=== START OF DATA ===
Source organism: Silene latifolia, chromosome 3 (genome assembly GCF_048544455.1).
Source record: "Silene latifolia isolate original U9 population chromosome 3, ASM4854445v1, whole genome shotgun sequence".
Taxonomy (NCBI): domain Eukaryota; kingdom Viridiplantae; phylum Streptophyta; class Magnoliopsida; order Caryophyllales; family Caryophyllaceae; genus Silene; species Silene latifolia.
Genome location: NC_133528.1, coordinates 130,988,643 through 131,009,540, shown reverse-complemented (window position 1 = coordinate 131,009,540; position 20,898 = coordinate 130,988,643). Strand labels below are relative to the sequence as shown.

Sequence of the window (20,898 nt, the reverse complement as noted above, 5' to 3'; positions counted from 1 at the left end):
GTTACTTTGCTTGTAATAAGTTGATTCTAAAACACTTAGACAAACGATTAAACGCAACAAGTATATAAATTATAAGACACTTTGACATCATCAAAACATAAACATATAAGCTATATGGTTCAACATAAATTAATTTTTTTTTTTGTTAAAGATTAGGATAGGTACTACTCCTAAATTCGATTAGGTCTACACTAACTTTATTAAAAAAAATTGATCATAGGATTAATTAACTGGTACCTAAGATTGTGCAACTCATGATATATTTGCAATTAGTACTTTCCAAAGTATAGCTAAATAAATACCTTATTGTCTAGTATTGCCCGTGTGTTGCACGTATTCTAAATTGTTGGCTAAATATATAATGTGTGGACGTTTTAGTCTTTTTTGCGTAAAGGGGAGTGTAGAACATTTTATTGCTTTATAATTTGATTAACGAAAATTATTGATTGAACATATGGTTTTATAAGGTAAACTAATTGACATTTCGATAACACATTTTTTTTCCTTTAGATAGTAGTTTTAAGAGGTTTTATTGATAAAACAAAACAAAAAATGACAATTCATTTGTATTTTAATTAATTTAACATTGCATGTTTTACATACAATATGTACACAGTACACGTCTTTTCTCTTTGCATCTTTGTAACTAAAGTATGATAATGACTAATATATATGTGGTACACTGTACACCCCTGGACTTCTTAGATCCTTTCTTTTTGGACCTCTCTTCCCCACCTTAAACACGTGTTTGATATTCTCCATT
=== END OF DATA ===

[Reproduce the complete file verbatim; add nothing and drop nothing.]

Source organism: Silene latifolia, chromosome 3 (genome assembly GCF_048544455.1).
Source record: "Silene latifolia isolate original U9 population chromosome 3, ASM4854445v1, whole genome shotgun sequence".
Taxonomy (NCBI): domain Eukaryota; kingdom Viridiplantae; phylum Streptophyta; class Magnoliopsida; order Caryophyllales; family Caryophyllaceae; genus Silene; species Silene latifolia.
Genome location: NC_133528.1, coordinates 130,988,643 through 131,009,540, shown reverse-complemented (window position 1 = coordinate 131,009,540; position 20,898 = coordinate 130,988,643). Strand labels below are relative to the sequence as shown.

Sequence of the window (20,898 nt, the reverse complement as noted above, 5' to 3'; positions counted from 1 at the left end):
GTTACTTTGCTTGTAATAAGTTGATTCTAAAACACTTAGACAAACGATTAAACGCAACAAGTATATAAATTATAAGACACTTTGACATCATCAAAACATAAACATATAAGCTATATGGTTCAACATAAATTAATTTTTTTTTTTGTTAAAGATTAGGATAGGTACTACTCCTAAATTCGATTAGGTCTACACTAACTTTATTAAAAAAAATTGATCATAGGATTAATTAACTGGTACCTAAGATTGTGCAACTCATGATATATTTGCAATTAGTACTTTCCAAAGTATAGCTAAATAAATACCTTATTGTCTAGTATTGCCCGTGTGTTGCACGTATTCTAAATTGTTGGCTAAATATATAATGTGTGGACGTTTTAGTCTTTTTTGCGTAAAGGGGAGTGTAGAACATTTTATTGCTTTATAATTTGATTAACGAAAATTATTGATTGAACATATGGTTTTATAAGGTAAACTAATTGACATTTCGATAACACATTTTTTTTCCTTTAGATAGTAGTTTTAAGAGGTTTTATTGATAAAACAAAACAAAAAATGACAATTCATTTGTATTTTAATTAATTTAACATTGCATGTTTTACATACAATATGTACACAGTACACGTCTTTTCTCTTTGCATCTTTGTAACTAAAGTATGATAATGACTAATATATATGTGGTACACTGTACACCCCTGGACTTCTTAGATCCTTTCTTTTTGGACCTCTCTTCCCCACCTTAAACACGTGTTTGATATTCTCCATT